I used two different stats to determine this. The first was an imputed value for ERA based on HRs allowed, walks and strikeouts (sort of a poor man's DIPS ERA). The other was RSAA from the Lee Sinins Complete Baseball Encyclopedia. "RSAA--Runs saved against average. It's the amount of runs that a pitcher saved vs. what an average pitcher would have allowed." It is park adjusted.
For the first measure of imputed ERA, I ran a regression using all pitchers who had 100+ IP in either of the last two seasons. There were 284 cases. The resulting regression equation was
ERA = 3.16 + 1.37*HR + .365*BB - .226*SO
Those are all per 9 IP. Walks include HBP. Then I took only pitchers who had 100+ IP in both seasons, found an imputed ERA for each of them in each season, and then found their change. They were then ranked from lowest to highest. Lowest would be most negative, so those are the ones that improved the most. Here are the ten best:
Now the ten who declined the most.
Now the ten best using RSAA. It is on a per 9 IP basis.
So Sanatana allowed 1.08 runs more than average per 9 IP in 2007 and allowed .95 less than average in 2008. So that is a swing of 2.03, which was the best improvement.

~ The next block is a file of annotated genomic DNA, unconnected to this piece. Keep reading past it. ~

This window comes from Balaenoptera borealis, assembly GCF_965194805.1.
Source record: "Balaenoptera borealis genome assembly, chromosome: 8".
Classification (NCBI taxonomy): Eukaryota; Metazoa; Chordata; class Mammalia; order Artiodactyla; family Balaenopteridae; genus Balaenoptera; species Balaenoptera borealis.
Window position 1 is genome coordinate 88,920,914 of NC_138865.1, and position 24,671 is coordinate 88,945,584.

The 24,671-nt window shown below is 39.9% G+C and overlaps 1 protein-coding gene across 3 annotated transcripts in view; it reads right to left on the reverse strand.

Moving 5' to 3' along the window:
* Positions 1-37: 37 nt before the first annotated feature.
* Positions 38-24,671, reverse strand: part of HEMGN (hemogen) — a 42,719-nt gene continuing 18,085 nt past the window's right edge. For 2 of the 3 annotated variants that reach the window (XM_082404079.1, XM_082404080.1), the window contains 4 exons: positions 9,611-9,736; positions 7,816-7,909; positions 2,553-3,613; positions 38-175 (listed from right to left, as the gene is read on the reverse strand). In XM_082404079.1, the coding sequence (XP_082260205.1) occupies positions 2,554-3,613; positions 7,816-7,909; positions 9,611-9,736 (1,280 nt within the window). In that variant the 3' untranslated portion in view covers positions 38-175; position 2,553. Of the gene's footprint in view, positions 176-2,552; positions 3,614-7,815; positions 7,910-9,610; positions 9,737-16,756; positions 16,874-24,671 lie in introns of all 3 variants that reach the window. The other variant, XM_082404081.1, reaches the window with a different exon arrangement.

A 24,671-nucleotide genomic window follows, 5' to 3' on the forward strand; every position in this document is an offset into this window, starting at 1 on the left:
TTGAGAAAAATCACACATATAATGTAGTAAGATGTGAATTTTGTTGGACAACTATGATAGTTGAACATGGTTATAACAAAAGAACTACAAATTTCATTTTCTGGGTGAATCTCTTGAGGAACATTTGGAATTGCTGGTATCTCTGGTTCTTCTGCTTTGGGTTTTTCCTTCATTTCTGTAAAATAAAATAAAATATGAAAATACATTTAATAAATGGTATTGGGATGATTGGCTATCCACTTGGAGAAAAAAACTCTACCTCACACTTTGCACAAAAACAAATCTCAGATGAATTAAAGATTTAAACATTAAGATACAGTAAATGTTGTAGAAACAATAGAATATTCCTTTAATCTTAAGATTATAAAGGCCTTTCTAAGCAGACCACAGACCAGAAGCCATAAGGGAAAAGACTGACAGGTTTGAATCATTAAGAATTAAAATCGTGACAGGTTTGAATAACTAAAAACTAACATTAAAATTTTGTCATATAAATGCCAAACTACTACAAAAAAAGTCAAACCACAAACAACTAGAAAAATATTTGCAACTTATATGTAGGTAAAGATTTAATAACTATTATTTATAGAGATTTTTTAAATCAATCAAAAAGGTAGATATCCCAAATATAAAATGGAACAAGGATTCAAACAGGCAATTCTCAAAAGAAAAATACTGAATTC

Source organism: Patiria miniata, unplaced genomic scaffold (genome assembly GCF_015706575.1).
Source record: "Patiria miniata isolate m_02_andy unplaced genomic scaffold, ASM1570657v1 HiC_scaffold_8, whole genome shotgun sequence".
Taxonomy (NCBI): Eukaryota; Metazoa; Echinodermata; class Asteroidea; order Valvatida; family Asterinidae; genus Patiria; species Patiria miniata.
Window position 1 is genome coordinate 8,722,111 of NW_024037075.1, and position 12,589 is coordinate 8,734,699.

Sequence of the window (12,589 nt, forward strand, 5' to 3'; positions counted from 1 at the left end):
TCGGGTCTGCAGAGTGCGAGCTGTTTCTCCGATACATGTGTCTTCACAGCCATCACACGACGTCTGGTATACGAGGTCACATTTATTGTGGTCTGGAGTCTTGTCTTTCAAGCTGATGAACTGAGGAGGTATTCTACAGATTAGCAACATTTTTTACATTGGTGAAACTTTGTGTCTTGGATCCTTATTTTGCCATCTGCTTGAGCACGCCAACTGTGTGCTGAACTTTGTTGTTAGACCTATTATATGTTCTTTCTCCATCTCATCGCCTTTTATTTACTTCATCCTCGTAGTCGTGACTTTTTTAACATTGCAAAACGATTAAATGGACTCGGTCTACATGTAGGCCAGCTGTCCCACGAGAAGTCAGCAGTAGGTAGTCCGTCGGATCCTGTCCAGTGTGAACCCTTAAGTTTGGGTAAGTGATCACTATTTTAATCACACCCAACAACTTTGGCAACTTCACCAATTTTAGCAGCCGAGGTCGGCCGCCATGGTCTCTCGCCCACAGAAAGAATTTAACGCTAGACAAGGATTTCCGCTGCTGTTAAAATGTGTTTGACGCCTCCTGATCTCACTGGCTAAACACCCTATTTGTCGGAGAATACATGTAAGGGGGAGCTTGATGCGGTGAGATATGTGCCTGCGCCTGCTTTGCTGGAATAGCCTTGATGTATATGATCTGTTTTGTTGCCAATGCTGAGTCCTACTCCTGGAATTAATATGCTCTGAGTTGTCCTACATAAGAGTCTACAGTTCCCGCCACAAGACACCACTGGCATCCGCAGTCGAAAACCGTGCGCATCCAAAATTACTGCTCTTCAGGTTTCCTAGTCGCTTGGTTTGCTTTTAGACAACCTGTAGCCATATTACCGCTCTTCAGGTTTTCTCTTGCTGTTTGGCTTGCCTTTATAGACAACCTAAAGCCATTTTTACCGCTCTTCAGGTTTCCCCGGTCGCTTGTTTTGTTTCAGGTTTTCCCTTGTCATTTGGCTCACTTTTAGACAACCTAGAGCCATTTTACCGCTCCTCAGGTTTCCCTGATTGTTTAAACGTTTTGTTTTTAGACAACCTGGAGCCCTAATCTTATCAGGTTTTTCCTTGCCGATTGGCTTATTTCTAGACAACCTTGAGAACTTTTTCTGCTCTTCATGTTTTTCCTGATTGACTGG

Now for the ten who declined the most.
Gorzelany really had a miserable year, being worst in both methods. The first method only takes into account what the pitchers did (but it is not park adjusted). The second method is park adjusted but is not solely determined by the pitcher. Anyone who made both lists either really did alot better or alot worse than the year before. Interesting that Mussina made the best by the RSAA method. He was also 14th by the imputed ERA method. There were 93 pitchers in all. The correlation between the change calculated by the two methods is -.67 (that negative makes sense since a positive RSAA is good). The more runs you save, the more your ERA will be below average.